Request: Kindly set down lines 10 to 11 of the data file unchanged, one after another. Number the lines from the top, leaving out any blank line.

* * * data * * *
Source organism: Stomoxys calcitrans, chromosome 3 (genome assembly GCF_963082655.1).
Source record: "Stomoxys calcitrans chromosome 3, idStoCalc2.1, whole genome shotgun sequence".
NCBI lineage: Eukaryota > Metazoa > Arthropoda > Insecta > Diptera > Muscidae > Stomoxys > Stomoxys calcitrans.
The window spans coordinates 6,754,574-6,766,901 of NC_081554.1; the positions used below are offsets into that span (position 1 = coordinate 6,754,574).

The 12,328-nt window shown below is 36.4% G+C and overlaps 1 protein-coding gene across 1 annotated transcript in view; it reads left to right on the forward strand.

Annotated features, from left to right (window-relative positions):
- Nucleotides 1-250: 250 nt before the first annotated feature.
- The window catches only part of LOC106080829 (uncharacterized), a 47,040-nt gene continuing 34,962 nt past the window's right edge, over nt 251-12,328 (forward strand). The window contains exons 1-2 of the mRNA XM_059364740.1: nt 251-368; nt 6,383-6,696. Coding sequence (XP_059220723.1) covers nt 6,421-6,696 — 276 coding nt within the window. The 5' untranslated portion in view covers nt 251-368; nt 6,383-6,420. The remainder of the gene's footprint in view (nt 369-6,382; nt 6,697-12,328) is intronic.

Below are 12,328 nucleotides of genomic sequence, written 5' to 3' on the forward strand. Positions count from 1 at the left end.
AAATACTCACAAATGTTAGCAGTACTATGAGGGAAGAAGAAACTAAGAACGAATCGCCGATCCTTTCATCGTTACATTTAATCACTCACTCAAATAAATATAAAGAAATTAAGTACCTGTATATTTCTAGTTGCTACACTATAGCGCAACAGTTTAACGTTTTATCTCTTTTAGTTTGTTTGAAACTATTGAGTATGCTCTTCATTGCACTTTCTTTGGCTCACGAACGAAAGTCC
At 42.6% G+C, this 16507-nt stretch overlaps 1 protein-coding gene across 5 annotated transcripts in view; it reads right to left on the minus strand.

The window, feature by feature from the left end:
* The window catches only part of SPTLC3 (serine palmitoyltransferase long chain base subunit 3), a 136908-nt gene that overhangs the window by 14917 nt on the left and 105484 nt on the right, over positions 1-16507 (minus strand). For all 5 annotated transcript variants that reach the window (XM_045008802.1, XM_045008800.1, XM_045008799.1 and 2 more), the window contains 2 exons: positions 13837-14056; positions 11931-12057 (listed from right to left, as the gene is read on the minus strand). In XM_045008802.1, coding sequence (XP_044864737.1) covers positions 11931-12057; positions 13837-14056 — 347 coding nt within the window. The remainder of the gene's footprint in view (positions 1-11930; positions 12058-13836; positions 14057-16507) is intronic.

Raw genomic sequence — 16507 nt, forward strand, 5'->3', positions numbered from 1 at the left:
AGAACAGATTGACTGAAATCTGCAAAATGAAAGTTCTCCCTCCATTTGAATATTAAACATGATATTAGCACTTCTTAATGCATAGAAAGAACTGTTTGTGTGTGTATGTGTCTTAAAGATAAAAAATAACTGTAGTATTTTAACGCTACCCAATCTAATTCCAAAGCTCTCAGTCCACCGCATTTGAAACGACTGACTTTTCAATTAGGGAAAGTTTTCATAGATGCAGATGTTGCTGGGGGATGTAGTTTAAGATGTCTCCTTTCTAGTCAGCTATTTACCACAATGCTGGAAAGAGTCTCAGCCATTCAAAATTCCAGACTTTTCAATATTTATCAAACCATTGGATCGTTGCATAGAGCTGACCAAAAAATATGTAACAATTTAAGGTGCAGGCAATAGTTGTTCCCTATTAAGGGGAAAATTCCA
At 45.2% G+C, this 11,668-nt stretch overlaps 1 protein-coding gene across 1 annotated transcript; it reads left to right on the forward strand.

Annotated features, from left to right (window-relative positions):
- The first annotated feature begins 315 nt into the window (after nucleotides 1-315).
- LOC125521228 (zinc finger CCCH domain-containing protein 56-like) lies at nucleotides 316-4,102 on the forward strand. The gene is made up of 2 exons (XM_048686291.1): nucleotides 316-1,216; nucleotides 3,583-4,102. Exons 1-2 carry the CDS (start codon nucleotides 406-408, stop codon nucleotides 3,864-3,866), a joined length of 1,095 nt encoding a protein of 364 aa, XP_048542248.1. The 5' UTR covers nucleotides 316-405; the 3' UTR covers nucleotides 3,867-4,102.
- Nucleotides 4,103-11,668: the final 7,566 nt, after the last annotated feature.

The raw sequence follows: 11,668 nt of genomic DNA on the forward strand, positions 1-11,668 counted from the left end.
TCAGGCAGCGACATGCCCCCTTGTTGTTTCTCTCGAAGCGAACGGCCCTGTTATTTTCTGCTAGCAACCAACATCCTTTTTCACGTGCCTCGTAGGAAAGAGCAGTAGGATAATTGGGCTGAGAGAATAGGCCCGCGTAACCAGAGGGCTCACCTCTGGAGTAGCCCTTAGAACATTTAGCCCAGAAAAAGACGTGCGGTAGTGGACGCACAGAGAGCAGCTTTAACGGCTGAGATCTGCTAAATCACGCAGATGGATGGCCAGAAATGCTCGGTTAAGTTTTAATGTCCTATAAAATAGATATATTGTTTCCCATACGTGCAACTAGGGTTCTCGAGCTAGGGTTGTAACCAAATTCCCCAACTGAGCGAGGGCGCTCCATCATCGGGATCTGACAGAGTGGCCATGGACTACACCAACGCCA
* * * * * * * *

AAATACTCACAAATGTTAGCAGTACTATGAGGGAAGAAGAAACTAAGAACGAATCGCCGATCCTTTCATCGTTACATTTAATCACTCACTCAAATAAATATAAAGAAATTAAGTACCTGTATATTTCTAGTTGCTACACTATAGCGCAACAGTTTAACGTTTTATCTCTTTTAGTTTGTTTGAAACTATTGAGTATGCTCTTCATTGCACTTTCTTTGGCTCACGAACGAAAGTCC
At 42.6% G+C, this 16507-nt stretch overlaps 1 protein-coding gene across 5 annotated transcripts in view; it reads right to left on the minus strand.